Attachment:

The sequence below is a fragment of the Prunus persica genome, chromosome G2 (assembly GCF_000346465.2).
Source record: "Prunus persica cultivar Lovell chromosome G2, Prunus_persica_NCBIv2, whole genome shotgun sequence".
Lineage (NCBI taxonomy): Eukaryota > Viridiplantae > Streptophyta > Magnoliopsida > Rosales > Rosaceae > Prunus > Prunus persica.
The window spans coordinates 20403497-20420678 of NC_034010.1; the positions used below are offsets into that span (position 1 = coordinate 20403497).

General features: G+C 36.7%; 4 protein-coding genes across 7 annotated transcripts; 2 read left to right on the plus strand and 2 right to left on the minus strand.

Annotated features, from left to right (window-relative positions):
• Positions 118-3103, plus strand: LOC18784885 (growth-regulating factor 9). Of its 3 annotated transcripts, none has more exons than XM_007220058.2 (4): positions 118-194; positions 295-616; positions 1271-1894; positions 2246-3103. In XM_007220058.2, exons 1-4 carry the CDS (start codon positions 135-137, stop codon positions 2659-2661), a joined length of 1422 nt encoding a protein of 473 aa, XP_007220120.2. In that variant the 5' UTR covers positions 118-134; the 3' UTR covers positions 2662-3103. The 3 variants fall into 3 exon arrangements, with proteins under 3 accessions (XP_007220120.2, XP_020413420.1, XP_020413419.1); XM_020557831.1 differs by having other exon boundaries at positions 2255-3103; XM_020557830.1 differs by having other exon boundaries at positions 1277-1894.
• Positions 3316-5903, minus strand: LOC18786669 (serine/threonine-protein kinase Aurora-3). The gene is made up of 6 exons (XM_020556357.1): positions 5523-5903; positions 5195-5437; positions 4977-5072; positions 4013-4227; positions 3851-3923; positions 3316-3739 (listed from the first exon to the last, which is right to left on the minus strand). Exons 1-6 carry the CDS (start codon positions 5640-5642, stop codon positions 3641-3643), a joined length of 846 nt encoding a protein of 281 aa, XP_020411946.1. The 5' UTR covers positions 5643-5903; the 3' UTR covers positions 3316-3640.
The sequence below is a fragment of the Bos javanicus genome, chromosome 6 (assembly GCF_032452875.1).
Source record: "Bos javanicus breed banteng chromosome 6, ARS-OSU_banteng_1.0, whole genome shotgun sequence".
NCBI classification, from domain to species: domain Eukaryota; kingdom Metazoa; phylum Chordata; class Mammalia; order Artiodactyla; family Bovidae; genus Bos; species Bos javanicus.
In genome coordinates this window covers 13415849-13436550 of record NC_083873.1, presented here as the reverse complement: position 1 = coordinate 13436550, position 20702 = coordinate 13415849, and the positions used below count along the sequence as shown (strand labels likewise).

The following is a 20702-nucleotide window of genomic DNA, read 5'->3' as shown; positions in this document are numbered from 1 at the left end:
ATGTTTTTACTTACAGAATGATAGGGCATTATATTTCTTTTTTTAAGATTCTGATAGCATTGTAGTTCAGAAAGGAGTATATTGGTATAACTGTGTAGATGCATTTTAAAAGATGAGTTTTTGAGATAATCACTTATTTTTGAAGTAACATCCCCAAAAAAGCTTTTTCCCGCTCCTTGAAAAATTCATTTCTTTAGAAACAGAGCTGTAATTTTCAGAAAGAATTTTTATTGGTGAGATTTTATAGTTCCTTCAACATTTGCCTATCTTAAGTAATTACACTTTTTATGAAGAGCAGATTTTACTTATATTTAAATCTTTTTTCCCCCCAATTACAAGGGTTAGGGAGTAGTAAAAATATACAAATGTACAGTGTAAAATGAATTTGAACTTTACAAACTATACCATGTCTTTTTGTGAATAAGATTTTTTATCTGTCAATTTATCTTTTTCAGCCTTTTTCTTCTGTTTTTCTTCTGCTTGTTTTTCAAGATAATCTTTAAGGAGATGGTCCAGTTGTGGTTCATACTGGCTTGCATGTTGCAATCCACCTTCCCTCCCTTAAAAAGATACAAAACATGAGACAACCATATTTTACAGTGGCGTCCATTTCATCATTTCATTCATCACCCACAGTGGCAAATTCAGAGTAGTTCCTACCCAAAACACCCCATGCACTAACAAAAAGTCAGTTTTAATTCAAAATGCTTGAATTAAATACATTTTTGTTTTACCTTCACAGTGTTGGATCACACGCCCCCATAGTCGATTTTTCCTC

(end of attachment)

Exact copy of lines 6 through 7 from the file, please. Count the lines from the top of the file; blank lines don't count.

Annotated features, from left to right (window-relative positions):
• Positions 118-3103, plus strand: LOC18784885 (growth-regulating factor 9). Of its 3 annotated transcripts, none has more exons than XM_007220058.2 (4): positions 118-194; positions 295-616; positions 1271-1894; positions 2246-3103. In XM_007220058.2, exons 1-4 carry the CDS (start codon positions 135-137, stop codon positions 2659-2661), a joined length of 1422 nt encoding a protein of 473 aa, XP_007220120.2. In that variant the 5' UTR covers positions 118-134; the 3' UTR covers positions 2662-3103. The 3 variants fall into 3 exon arrangements, with proteins under 3 accessions (XP_007220120.2, XP_020413420.1, XP_020413419.1); XM_020557831.1 differs by having other exon boundaries at positions 2255-3103; XM_020557830.1 differs by having other exon boundaries at positions 1277-1894.